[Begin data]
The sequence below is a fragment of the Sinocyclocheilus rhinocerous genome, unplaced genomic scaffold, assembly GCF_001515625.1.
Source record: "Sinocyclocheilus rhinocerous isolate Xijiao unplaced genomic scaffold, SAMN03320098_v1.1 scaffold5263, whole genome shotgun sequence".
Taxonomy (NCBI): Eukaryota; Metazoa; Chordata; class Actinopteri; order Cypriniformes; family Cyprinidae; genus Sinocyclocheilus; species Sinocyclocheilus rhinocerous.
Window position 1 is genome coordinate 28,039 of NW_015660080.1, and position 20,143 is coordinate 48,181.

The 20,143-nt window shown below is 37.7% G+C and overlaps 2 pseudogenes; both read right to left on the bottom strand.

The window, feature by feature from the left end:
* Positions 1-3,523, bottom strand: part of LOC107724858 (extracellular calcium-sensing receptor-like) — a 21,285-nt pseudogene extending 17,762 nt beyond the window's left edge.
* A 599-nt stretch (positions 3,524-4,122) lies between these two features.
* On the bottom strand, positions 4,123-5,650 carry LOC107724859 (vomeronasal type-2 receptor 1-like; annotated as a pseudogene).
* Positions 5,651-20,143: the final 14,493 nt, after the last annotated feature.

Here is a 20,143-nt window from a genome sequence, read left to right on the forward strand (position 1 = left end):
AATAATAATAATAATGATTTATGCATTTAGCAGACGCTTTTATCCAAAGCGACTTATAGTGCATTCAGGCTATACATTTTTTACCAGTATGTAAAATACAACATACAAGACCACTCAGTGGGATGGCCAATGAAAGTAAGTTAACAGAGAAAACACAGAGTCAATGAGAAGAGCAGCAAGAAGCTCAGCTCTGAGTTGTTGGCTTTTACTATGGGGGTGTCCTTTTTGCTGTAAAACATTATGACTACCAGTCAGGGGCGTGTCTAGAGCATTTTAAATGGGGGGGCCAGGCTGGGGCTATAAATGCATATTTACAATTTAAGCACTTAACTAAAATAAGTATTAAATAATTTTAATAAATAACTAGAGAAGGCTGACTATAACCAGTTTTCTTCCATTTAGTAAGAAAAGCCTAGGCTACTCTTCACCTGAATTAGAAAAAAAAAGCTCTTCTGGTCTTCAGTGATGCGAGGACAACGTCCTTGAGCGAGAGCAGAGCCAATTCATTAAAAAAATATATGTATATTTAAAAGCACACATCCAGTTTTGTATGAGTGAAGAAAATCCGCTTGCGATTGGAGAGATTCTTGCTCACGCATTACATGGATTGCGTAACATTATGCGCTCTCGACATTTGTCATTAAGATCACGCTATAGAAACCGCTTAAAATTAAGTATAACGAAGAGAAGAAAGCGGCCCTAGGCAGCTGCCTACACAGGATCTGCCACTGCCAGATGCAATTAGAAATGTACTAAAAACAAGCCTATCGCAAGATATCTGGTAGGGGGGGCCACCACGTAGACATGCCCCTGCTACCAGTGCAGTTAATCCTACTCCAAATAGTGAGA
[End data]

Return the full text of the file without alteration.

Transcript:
The sequence below is a fragment of the Sinocyclocheilus rhinocerous genome, unplaced genomic scaffold, assembly GCF_001515625.1.
Source record: "Sinocyclocheilus rhinocerous isolate Xijiao unplaced genomic scaffold, SAMN03320098_v1.1 scaffold5263, whole genome shotgun sequence".
Taxonomy (NCBI): Eukaryota; Metazoa; Chordata; class Actinopteri; order Cypriniformes; family Cyprinidae; genus Sinocyclocheilus; species Sinocyclocheilus rhinocerous.
Window position 1 is genome coordinate 28,039 of NW_015660080.1, and position 20,143 is coordinate 48,181.

The 20,143-nt window shown below is 37.7% G+C and overlaps 2 pseudogenes; both read right to left on the bottom strand.

The window, feature by feature from the left end:
* Positions 1-3,523, bottom strand: part of LOC107724858 (extracellular calcium-sensing receptor-like) — a 21,285-nt pseudogene extending 17,762 nt beyond the window's left edge.
* A 599-nt stretch (positions 3,524-4,122) lies between these two features.
* On the bottom strand, positions 4,123-5,650 carry LOC107724859 (vomeronasal type-2 receptor 1-like; annotated as a pseudogene).
* Positions 5,651-20,143: the final 14,493 nt, after the last annotated feature.

Here is a 20,143-nt window from a genome sequence, read left to right on the forward strand (position 1 = left end):
AATAATAATAATAATGATTTATGCATTTAGCAGACGCTTTTATCCAAAGCGACTTATAGTGCATTCAGGCTATACATTTTTTACCAGTATGTAAAATACAACATACAAGACCACTCAGTGGGATGGCCAATGAAAGTAAGTTAACAGAGAAAACACAGAGTCAATGAGAAGAGCAGCAAGAAGCTCAGCTCTGAGTTGTTGGCTTTTACTATGGGGGTGTCCTTTTTGCTGTAAAACATTATGACTACCAGTCAGGGGCGTGTCTAGAGCATTTTAAATGGGGGGGCCAGGCTGGGGCTATAAATGCATATTTACAATTTAAGCACTTAACTAAAATAAGTATTAAATAATTTTAATAAATAACTAGAGAAGGCTGACTATAACCAGTTTTCTTCCATTTAGTAAGAAAAGCCTAGGCTACTCTTCACCTGAATTAGAAAAAAAAAGCTCTTCTGGTCTTCAGTGATGCGAGGACAACGTCCTTGAGCGAGAGCAGAGCCAATTCATTAAAAAAATATATGTATATTTAAAAGCACACATCCAGTTTTGTATGAGTGAAGAAAATCCGCTTGCGATTGGAGAGATTCTTGCTCACGCATTACATGGATTGCGTAACATTATGCGCTCTCGACATTTGTCATTAAGATCACGCTATAGAAACCGCTTAAAATTAAGTATAACGAAGAGAAGAAAGCGGCCCTAGGCAGCTGCCTACACAGGATCTGCCACTGCCAGATGCAATTAGAAATGTACTAAAAACAAGCCTATCGCAAGATATCTGGTAGGGGGGGCCACCACGTAGACATGCCCCTGCTACCAGTGCAGTTAATCCTACTCCAAATAGTGAGA